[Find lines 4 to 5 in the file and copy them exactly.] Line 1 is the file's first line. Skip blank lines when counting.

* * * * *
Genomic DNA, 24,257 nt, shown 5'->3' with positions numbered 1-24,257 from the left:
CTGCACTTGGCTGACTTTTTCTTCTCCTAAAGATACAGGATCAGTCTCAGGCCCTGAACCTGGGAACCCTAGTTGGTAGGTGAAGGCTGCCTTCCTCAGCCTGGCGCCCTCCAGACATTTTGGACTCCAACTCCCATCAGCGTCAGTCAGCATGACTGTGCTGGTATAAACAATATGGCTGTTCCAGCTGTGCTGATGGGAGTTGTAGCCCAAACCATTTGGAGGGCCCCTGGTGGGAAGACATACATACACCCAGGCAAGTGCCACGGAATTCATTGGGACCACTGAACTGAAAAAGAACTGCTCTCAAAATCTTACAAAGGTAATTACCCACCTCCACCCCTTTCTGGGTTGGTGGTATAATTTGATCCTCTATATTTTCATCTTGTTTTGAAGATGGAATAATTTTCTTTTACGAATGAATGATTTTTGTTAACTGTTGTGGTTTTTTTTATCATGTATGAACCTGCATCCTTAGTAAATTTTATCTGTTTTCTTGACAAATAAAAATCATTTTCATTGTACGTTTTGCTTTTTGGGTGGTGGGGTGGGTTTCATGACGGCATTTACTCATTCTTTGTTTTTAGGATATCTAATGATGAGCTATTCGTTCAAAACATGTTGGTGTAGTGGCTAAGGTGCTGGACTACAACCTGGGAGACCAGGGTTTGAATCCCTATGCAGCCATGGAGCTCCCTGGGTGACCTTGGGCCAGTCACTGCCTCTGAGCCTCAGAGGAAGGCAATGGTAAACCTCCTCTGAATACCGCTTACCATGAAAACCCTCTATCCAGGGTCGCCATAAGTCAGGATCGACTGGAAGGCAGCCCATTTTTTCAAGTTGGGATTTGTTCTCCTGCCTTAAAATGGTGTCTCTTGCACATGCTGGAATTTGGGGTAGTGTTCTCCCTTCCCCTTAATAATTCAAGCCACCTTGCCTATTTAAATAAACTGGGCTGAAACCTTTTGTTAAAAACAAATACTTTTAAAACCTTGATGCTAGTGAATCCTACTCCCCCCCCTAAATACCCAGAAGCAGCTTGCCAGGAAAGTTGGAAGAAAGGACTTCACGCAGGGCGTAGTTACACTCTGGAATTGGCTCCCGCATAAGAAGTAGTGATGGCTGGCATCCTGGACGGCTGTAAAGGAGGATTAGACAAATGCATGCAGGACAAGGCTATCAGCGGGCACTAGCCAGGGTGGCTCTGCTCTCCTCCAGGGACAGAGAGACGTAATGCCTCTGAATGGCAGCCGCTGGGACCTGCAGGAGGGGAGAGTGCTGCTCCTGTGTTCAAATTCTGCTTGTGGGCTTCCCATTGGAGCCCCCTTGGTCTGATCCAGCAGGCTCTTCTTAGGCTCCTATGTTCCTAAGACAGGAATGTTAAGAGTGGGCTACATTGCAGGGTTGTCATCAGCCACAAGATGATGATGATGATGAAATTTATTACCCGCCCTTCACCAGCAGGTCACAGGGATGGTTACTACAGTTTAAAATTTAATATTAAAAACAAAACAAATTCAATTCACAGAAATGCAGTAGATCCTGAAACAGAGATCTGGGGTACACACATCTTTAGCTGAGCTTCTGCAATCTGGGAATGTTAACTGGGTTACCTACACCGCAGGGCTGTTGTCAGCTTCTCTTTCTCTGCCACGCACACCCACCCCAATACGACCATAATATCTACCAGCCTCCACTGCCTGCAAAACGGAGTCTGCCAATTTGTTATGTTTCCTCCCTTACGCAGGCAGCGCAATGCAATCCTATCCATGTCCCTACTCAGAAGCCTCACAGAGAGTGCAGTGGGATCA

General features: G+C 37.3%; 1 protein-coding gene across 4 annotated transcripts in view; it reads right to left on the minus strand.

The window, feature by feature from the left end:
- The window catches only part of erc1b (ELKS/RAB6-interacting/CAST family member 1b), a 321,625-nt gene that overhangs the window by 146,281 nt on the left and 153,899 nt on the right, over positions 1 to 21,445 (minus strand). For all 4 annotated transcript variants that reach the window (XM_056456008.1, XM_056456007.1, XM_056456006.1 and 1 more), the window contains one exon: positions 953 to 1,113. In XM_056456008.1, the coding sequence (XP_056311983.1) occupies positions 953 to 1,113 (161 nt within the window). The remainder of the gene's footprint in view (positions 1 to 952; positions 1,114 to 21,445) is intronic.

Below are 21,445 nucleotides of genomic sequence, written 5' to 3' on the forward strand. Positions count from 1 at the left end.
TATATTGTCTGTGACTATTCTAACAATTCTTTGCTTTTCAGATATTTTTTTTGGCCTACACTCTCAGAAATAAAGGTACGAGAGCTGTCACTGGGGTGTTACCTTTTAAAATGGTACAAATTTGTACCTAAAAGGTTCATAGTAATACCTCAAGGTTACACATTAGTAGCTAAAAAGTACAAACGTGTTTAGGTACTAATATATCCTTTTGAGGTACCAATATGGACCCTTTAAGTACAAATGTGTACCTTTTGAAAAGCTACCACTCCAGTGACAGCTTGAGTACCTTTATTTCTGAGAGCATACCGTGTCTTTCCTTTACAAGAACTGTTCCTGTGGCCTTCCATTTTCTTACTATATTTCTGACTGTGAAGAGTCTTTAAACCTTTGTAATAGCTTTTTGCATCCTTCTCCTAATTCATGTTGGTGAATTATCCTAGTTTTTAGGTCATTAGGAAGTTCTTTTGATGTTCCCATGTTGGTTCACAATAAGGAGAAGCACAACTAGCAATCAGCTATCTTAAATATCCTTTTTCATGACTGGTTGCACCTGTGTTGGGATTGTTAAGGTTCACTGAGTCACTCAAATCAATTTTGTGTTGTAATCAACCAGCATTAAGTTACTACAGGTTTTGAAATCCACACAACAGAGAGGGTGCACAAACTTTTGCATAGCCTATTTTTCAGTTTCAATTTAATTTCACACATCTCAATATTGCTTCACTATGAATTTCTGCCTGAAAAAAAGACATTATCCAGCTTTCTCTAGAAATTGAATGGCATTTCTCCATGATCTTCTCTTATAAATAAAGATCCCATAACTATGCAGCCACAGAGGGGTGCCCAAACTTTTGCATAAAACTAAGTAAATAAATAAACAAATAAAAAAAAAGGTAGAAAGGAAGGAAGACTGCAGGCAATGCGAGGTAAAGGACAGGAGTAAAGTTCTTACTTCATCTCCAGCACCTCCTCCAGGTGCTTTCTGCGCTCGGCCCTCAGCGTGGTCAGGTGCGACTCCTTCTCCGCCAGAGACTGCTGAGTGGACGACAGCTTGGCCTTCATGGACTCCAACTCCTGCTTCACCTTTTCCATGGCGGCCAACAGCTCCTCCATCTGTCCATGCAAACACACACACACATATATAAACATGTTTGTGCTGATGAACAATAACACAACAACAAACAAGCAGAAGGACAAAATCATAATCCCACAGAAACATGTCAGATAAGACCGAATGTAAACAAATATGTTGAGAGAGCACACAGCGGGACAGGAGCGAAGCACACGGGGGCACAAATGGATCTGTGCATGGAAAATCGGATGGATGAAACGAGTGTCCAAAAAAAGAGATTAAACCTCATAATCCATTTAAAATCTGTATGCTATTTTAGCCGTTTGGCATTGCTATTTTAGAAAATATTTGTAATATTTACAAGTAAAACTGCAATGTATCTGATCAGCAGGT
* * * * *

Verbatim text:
The window, feature by feature from the left end:
- The window catches only part of erc1b (ELKS/RAB6-interacting/CAST family member 1b), a 321,625-nt gene that overhangs the window by 146,281 nt on the left and 153,899 nt on the right, over positions 1 to 21,445 (minus strand). For all 4 annotated transcript variants that reach the window (XM_056456008.1, XM_056456007.1, XM_056456006.1 and 1 more), the window contains one exon: positions 953 to 1,113. In XM_056456008.1, the coding sequence (XP_056311983.1) occupies positions 953 to 1,113 (161 nt within the window). The remainder of the gene's footprint in view (positions 1 to 952; positions 1,114 to 21,445) is intronic.